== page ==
The parliamentary panel which will be examining the bill that seeks to raise the legal marriage age of women to 21 has only one woman Member of Parliament out of 31.
The amendment to the prohibition of child marriage was introduced in the Lok Sabha during the Winter Session and sent to the Parliamentary Standing Committee on Education, Women, Children, Youth and Sports chaired by BJP MP Vinay Sahasrabuddhe.
Interestingly, TMC’s Rajya Sabha MP Sushmita Dev is the only female parliamentarian in the 31-member panel which will be looking into the bill. This skewed representation of women MPs in a bill that will directly impact the lives of women has raised eyebrows.
Read | Priyanka Chaturvedi demands more inclusive panel to review legal marriage age for women
India Today reached out to some prominent women activists on what their views are on the representation of women MPs in the parliamentary panel. Speaking to India Today, Sreemoyee Piu Kundu, an author and columnist on gender and sexuality said, “We are seeing only one women speaking on behalf of the entire women of this country, isn’t this just tokenism? I really fail to understand how this step promotes diversity and inclusion when there is hardly any equality or fair representation of women on the parliamentary committee.”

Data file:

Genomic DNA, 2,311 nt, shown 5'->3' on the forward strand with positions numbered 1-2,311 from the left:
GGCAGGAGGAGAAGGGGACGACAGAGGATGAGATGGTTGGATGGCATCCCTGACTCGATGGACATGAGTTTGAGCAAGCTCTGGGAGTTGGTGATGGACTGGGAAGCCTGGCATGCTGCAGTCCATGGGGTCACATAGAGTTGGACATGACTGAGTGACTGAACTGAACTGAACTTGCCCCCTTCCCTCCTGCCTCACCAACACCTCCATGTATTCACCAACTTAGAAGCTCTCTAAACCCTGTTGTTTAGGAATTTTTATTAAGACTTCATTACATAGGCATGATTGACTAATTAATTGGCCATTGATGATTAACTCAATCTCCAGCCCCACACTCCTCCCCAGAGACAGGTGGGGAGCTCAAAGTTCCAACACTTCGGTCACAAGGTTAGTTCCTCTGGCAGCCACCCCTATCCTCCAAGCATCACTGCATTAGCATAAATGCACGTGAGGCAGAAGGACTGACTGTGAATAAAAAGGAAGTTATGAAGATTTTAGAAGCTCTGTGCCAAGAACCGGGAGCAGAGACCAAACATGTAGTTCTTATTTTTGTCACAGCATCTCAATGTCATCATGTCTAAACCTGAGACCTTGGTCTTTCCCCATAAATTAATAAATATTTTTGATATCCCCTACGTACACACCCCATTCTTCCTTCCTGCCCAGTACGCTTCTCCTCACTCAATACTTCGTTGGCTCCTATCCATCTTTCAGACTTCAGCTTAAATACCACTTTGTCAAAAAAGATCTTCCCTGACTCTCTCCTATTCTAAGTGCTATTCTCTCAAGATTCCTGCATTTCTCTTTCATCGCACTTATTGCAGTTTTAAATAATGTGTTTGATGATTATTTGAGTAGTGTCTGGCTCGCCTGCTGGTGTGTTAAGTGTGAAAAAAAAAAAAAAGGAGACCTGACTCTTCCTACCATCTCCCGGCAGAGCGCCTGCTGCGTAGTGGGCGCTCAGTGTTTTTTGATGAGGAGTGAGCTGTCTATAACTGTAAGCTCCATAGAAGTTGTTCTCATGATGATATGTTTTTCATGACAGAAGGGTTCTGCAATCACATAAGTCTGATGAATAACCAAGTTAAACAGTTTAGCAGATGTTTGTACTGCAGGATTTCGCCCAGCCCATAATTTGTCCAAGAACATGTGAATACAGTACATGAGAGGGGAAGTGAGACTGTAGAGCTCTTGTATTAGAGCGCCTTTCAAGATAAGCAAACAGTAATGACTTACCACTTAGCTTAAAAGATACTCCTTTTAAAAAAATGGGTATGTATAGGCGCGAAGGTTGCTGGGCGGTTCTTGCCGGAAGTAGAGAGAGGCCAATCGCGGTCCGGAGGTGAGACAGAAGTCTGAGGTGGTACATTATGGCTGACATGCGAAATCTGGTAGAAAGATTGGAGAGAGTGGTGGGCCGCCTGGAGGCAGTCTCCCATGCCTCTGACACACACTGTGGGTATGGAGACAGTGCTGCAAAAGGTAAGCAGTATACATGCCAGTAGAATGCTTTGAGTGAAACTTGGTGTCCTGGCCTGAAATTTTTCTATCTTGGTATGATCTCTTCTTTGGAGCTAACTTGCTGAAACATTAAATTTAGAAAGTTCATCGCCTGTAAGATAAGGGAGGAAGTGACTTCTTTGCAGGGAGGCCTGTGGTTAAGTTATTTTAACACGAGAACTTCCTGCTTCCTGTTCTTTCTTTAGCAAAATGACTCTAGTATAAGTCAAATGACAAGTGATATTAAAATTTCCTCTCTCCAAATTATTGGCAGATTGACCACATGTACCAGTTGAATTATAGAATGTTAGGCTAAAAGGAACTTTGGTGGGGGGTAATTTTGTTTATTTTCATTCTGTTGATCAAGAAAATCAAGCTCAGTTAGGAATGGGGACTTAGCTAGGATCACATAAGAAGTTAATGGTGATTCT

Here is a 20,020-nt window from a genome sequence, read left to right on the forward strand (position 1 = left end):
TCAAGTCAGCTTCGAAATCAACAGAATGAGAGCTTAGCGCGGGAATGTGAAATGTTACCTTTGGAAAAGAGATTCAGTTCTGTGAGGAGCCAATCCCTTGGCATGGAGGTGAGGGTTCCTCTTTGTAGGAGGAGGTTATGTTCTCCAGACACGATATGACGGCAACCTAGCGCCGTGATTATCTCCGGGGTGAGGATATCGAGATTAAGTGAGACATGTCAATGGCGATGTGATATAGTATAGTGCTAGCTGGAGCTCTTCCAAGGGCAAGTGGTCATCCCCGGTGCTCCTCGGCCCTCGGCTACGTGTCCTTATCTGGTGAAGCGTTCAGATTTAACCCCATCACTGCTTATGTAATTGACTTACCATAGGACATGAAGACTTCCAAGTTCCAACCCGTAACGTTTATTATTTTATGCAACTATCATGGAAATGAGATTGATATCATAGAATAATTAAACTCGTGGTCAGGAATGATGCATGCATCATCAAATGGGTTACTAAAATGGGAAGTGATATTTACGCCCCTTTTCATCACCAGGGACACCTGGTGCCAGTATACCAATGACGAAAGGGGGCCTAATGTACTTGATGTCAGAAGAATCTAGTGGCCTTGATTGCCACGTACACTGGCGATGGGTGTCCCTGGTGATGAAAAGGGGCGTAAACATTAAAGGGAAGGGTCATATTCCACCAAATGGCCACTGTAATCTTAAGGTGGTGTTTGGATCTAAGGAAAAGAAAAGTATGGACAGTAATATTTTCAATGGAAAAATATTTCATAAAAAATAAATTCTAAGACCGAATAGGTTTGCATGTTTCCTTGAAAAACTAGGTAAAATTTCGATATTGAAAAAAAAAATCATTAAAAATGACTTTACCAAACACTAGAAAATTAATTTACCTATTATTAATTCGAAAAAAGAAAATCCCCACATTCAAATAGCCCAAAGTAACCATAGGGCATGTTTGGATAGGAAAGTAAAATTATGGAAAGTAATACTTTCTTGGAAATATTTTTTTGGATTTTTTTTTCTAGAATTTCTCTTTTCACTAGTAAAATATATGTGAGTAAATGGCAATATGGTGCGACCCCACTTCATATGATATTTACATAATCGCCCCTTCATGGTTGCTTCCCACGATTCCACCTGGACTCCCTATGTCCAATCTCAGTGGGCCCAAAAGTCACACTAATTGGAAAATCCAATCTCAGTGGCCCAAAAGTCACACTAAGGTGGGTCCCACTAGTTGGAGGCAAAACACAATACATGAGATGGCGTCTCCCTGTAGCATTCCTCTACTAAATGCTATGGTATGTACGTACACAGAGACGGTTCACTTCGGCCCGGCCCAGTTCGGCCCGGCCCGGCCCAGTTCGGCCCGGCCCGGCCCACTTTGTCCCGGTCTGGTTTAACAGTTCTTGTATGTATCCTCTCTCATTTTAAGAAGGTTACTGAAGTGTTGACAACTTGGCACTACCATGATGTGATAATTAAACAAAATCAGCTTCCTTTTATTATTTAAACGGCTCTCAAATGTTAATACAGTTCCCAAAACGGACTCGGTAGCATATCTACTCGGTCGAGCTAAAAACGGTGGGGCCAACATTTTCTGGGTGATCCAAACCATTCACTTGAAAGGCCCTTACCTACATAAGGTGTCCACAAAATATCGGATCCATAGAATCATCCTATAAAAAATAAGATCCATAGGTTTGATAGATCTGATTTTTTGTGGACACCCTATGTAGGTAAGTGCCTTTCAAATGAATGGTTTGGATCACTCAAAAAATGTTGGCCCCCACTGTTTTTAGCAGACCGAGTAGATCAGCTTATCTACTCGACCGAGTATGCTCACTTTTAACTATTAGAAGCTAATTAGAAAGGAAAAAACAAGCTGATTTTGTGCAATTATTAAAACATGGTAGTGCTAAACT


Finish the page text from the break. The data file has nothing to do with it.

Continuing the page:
Sharing a similar view point, prominent women’s rights activist Yogita Bhayana said, “I think this is the saddest and most ironical reality of our country, that the bill that is supposed to be taking care of women empowerment and children youth has only one women from one particular party that is always very progressive about women representation, but what about other parties? Where are the regional parties? We shout slogans on Beti, but where are the Betis?”
Echoing the same, Tahira Hasan, Vice-President, All India Progressive Woman Association, called the poor representation of women MPs in the panel.
Taking a dig at the Opposition, Deputy Leader of the House in Rajya Sabha Mukhtar Abbas Naqvi said, “This is the tie that people are questioning the composition of the standing committee. The composition is not decided by the government. Which MP will be sent as a representative to a standing committee is decided by the respective political parties.”
The parliamentary committee will meet on January 5 to deliberate on the method to review the bill. Usually, the committees calls for public response to deliberate upon bills and if the chairman wishes, he can invite more women representatives to the panel.